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Best method to obturate canal

by Barry Musikant on Mon May 8, 2011
Source:  www.endomailmessageboard.com

Ketty on Sun May 08, 2011 8:55 pm

what is the best way to obturate canals?
- ordinary gutta percha with lateral condesation(which is more time consuming)
- thermafil obturator(over filling)
- gutta percha gun (need to to vertical condensation then fill with gun)

Ketty,

My opinion is to depend as much on the cement as possible. 
The purpose of gutta percha is to leave a material that is easily 
removable if a post or retreatment is necessary. No one argues that the
cement is the material sealing the tooth. If that cement is epoxy resin 
you are placing a sealer that bonds to dentin and gutta percha both 
chemically and physically, does not shrink upon polymerization and is 
highly resistant to hydrolytic degradation. It has a history of working well
for over 65 years. Furthermore, the epoxy resins I prefer will be digested 
by the macrophage if inadvertently expressed over the apex.

Thermoplastic obturation shrinks about 4-5% when cooling to body 
temperature from its insertional temperature of 201 C. The ligament is 
also potentially exposed to excessive heat when the heating devices are 
inserted into the tooth to plasticize the dentin. It is worth keeping 
in mind that the epoxy resin at room temperature is far more flowable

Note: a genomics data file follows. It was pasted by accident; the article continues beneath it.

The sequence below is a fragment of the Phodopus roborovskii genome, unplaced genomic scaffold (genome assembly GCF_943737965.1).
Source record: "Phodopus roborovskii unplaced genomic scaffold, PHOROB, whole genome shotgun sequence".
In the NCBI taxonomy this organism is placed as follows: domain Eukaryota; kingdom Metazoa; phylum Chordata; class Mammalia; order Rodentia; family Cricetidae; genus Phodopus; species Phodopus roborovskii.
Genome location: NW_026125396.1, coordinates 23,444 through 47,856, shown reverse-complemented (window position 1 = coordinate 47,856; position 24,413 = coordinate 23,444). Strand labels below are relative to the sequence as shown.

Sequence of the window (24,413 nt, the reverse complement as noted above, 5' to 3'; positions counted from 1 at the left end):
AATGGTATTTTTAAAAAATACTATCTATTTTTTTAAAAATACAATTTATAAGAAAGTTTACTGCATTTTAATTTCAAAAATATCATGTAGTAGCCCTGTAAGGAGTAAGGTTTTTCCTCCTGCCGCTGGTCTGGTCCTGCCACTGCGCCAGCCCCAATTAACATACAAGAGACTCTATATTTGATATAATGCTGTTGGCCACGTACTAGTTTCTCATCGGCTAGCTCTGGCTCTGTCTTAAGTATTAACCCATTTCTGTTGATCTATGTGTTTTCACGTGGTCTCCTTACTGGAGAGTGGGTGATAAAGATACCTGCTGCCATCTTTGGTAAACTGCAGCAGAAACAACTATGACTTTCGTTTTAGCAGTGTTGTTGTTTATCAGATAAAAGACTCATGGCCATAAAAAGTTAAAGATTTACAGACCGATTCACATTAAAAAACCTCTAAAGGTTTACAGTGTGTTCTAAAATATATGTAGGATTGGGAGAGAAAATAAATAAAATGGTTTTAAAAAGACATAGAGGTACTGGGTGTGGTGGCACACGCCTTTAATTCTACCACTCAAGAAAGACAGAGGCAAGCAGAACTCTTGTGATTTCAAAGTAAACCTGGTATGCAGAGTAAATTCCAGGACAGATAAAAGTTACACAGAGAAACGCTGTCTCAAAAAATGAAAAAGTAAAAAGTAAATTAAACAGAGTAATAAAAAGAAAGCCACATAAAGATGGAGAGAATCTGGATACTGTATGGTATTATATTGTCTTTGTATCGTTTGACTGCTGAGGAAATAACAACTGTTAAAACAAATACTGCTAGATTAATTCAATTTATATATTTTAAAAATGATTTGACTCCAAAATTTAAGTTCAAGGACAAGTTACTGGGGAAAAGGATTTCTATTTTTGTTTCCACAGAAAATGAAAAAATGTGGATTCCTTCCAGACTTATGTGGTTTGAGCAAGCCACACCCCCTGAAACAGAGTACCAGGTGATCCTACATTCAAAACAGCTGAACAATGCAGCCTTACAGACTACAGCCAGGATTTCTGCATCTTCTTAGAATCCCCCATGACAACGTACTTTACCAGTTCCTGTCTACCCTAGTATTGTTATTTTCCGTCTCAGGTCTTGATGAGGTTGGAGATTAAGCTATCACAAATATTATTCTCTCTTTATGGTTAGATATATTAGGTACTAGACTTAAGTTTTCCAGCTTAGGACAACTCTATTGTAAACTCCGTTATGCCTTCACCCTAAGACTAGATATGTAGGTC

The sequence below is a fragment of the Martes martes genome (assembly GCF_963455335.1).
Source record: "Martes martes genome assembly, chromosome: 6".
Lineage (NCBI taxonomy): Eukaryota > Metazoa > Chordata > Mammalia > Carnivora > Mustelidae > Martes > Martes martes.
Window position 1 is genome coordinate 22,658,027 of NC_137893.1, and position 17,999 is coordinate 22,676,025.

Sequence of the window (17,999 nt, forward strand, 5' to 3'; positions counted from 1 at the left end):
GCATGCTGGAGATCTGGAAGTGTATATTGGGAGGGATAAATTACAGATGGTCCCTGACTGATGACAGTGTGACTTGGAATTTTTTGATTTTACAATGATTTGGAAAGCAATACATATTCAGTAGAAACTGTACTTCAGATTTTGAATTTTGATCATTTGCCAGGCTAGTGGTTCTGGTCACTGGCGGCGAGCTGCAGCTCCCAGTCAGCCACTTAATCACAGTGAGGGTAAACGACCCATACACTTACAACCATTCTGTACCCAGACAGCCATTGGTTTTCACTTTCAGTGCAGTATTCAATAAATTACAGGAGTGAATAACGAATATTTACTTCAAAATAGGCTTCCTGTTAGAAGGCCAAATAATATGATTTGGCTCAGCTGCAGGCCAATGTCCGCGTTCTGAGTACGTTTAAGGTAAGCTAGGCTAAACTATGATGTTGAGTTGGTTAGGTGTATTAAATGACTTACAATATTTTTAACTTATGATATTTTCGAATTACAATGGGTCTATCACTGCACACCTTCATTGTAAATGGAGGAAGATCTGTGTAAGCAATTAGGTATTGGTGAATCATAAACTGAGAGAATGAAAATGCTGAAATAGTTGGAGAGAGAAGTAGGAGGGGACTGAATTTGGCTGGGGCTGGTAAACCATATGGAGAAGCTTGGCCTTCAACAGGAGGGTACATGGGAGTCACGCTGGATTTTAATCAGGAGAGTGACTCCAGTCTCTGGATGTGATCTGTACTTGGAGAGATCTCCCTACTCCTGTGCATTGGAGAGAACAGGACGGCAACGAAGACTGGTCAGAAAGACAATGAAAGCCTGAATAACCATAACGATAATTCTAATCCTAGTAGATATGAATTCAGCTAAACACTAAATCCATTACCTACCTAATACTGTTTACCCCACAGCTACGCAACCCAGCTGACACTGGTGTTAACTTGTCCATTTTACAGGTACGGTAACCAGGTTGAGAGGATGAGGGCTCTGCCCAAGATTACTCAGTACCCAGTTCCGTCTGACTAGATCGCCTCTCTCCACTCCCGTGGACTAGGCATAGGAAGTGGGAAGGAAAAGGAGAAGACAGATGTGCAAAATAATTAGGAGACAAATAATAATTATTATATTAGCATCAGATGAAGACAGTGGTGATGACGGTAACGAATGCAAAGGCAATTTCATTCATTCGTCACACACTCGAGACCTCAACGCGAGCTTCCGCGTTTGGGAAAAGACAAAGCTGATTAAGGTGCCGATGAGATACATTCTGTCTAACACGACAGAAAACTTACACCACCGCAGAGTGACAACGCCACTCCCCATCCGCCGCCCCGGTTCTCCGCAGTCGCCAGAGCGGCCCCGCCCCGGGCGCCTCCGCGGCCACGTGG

than thermoplasticized gutta percha and warms to body temperature, 
doesn't cool and contract like thermoplastic gutta percha. Common sense
tells us that if we have the means to flood the canal with epoxy resin 
cement from the get go, that along with often nothing more than a well 
coated single gutta percha point will produce a superior seal than 
expensive and highly technical thermoplastic techniques.

If I have an oval canal, I will use a spreader with minimal apical 
pressure to create a space for a second well coated gutta percha point, 
but that is as far as I go. I never use more force than the weight of
 my hand because that would cause deformation of the gutta percha point 
 causing it to rebound with the production of a void and potentially 
 excessive stress to the walls of the canal.

Now all these points could be argued and I only wish that those who 
disagree with these viewpoints would give solid arguments why the 
approaches I advocate are incorrect. I think it would be good for
the members to hear both sides of what could be a contentious issue.

Regards, Barry
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